North Carolina Man Surrenders after Bomb Threat at Library of Congress

Aug. 19, 2021
A man in a black truck drove up on a sidewalk in front of the library in Washington, D.C., and told an officer he had a bomb, according to Capitol Police.

WASHINGTON, D.C.—A man is in custody after surrendering to police, ending a tense five-hour standoff Thursday in front of the Library of Congress.

Floyd Roy Roseberry of Grover, North Carolina, was taken into police custody “without incident,” Capitol Police Chief J. Thomas Manger told reporters at a news conference. Manger said police are still searching Roseberry’s truck to see if he actually had explosives in the vehicle.

At an earlier news conference, Manger said a man drove a black truck drove onto a sidewalk in front of the Library of Congress and told an officer he had a bomb.

“The officer said [there] appeared to be a detonator in the man’s hand,” Manger told reporters shortly after noon. Officers were “in communication with the suspect” and working to “peacefully resolve” the situation, he said.

The threat sparked the evacuation of staffers across the Capitol complex and triggered reminders of the chaos of Jan. 6, leaving onlookers shaken. A video on Facebook appeared to show a man inside a truck streaming the standoff in real time and referencing “a revolution.” Manger did not confirm the authenticity of that footage, but said “some information has been livestreamed.”

The situation began unfolding around 9:30 a.m., when Capitol Police announced officers were investigating a suspicious vehicle near the library, located at the corner of First Street Southeast and Independence Avenue. Law enforcement alerted staff in the Library of Congress’ Madison and Jefferson buildings to evacuate, along with House staff in the Cannon House Office Building.

The House sergeant-at-arms asked staff to avoid the area. “Due to the nature of the incident, this will likely be a prolonged law enforcement response,” the memo sent to House staff said.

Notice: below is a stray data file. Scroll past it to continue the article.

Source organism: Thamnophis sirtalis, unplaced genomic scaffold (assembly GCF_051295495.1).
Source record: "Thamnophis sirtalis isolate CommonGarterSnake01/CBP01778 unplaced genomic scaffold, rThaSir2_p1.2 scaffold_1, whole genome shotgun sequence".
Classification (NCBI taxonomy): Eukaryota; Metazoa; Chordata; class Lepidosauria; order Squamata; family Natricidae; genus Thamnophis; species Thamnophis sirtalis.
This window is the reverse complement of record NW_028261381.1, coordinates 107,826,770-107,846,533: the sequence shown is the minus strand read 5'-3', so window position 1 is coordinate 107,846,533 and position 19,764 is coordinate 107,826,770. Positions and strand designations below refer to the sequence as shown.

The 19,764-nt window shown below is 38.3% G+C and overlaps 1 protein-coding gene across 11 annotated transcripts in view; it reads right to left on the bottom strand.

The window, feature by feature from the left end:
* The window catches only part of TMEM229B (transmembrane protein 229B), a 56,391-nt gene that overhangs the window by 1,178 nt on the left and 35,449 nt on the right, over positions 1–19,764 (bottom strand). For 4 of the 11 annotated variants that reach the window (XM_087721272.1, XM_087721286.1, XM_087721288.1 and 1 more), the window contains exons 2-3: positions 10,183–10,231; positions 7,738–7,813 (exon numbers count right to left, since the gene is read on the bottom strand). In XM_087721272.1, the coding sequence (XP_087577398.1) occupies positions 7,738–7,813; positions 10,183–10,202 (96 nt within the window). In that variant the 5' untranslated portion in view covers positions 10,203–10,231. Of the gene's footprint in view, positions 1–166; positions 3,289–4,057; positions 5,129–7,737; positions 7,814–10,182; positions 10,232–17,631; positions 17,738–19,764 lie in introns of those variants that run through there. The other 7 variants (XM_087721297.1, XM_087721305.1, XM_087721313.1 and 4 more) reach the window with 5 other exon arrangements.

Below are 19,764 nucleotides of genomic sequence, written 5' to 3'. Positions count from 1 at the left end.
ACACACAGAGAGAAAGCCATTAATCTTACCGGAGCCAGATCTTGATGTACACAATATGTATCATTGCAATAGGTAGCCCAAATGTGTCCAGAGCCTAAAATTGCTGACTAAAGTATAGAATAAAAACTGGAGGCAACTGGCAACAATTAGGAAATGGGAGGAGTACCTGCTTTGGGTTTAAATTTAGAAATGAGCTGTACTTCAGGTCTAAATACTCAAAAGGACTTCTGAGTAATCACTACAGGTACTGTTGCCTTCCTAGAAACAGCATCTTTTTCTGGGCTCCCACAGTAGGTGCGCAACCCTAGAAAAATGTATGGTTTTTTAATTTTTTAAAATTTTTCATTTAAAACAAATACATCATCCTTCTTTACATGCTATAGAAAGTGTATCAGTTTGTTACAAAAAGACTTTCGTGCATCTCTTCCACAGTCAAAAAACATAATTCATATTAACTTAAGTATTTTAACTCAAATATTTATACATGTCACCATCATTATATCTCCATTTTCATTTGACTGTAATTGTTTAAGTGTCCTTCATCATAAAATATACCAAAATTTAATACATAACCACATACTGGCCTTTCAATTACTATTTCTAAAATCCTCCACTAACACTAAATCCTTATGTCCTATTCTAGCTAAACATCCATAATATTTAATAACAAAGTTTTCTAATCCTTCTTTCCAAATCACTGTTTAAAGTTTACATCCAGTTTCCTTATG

The Hill would typically be filled with staff and lawmakers on a Thursday morning, but because both chambers are on an extended summer break, many were working off-campus. Still, some staffers could be seen early Thursday standing behind police lines in the surrounding areas waiting for more information.

“As you all know, the House and Senate are on recess. But there’s still people working throughout some of the buildings that were nearby this location,” said Manger, who was hired earlier this summer as the agency grapples with moving forward in the wake of the Jan. 6 insurrection that exposed major department failures.

Law enforcement officials dressed in tactical gear closed streets around the library and a sniper team was spotted on the East Lawn. Armored vehicles and the Capitol Police’s emergency response team vehicles were also on the scene. Metro trains bypassed the Capitol South station as police set up a perimeter.

D.C. Police asked people living in Capitol Hill between 2nd Street Southeast to 4th Street Southeast and A Street Southeast to Independence Avenue Southeast to evacuate, and said it would update residents when the area has been cleared.

The events brought up unpleasant memories for staffers after what has been a violent year on the Hill, including the insurrection attempt by a mob of pro-Trump rioters at the Capitol itself on Jan. 6. In April, a man rammed his vehicle into a police barricade near the complex, killing Capitol Police Officer William “Billy” Evans.

“This year is certainly testing our resolve to continue working in an environment frequently under threats,” said one Capitol Hill staffer working from home Thursday, asking not to be named because they weren’t authorized to speak to the press. “But we can’t let the bad guys win. They want us to quit, and we cannot.”

The stress keeps piling up, said one former Democratic House staffer. “Being a Hill staffer in the post-January 6 era means constant bomb threats, evacuations, and safety drills hiding under your desk,” tweeted Sawyer Hackett, who now works for People First Future PAC.

“Staffers and members deserve occupational therapy,” he added.

Bill Clark contributed to this report.

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